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Today's Climate

07/08/2019

Ravaged by Drought, a Honduran Village Faces a Choice: Pray for Rain or Migrate

Like many developing countries, Honduras has contributed relatively little to the greenhouse gas emissions heating the planet. And yet, projections suggest it is especially imperiled by climate change. ICN reporter Georgina Gustin talks with farmers in El Rosario, a community struggling with a lack of rain and unsure how it will survive.

(InsideClimate News)

As Ticks Spread, New Disease Risks Threaten People, Pets and Livestock

Since 2013, the Asian longhorned tick has popped up in at least 11 U.S. states, mostly in the Northeast. As the new species is still feeling out its range in North America, other established ticks are expanding theirs as the climate changes and the planet warms—with consequences for humans and livestock.

(InsideClimate News)

A Climate Disaster Is Happening Every Week, UN Warns

Though most draw little international attention, climate disasters are happening at a rate of one per week, according to the UN. Large numbers of "lower impact events" causing death, displacement and suffering are occurring much faster than predicted, the UN has warned, saying work is urgently needed to prepare developing countries.

(The Guardian)

Record-Crushing Heat Torches Alaska as Anchorage Hits All-Time High of 90

The temperature in several southern Alaska cities soared higher Thursday than at any other time on record. Anchorage hit a high temperature of 90 degrees, topping the city's previous record by five degrees. 

(Washington Post)

U.S. Biofuel Quotas Would Get Modest Bump Under EPA Proposal

The Trump administration advanced plans to modestly raise U.S. biofuel-blending targets, leaving both oil industry representatives and biofuel proponents dissatisfied. Trump has touted a commitment to boosting ethanol, but the EPA has frequently waived biofuel quotas for oil refineries.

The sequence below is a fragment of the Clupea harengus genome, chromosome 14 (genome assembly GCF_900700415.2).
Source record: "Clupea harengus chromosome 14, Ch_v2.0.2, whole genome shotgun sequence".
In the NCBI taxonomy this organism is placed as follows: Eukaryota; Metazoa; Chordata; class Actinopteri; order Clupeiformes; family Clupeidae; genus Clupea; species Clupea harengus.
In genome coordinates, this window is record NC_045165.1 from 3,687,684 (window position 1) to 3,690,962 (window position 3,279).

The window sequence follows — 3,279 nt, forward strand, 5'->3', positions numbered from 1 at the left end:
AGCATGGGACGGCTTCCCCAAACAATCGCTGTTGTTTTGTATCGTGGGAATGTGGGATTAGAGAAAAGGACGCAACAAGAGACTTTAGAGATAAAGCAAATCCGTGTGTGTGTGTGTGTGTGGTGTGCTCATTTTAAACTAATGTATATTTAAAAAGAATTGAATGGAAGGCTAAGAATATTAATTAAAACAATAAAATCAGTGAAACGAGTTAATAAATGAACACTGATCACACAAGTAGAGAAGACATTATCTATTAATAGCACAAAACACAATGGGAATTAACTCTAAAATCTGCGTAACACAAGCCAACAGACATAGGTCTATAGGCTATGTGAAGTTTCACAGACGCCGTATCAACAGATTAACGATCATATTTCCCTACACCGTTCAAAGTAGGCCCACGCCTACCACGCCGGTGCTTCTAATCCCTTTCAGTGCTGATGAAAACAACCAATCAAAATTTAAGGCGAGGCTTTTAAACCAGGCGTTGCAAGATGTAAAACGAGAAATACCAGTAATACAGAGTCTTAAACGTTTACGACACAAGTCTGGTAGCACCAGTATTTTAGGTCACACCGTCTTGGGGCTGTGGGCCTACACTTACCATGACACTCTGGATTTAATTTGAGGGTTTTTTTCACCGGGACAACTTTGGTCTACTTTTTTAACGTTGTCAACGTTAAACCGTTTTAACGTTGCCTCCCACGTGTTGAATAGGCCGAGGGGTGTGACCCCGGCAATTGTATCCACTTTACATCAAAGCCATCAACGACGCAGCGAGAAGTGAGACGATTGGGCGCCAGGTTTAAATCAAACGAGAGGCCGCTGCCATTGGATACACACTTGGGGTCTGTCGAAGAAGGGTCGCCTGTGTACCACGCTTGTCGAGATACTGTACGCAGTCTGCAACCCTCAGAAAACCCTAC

(Bloomberg)

Ancient Life Awakens Amid Thawing Ice Caps and Permafrost

For a few exceptional species, thawing ice caps and permafrost are starting to reveal an astonishing biological resilience. Researchers in a warming Arctic are discovering organisms, frozen and presumed dead for millennia, that can bear life anew. 

(Washington Post)

One to Fight Climate Change: Plant a Trillion Trees

Swiss scientists found that planting a trillion trees, covering an area roughly the size of the United States, could suck up nearly 830 billion tons of heat-trapping carbon dioxide from the atmosphere. That's about as much carbon pollution as humans have emitted in the past 25 years.

(Associated Press)

As Floods Keep Coming, Cities Pay Residents to Move

Cities like Nashville are buying homes of residents in flood-prone areas and prohibiting future development. "Rebuilding out of harm's way can help avoid future devastation in a way that flood insurance cannot," said David Maurstad, head of the National Flood Insurance Program.

(The New York Times)

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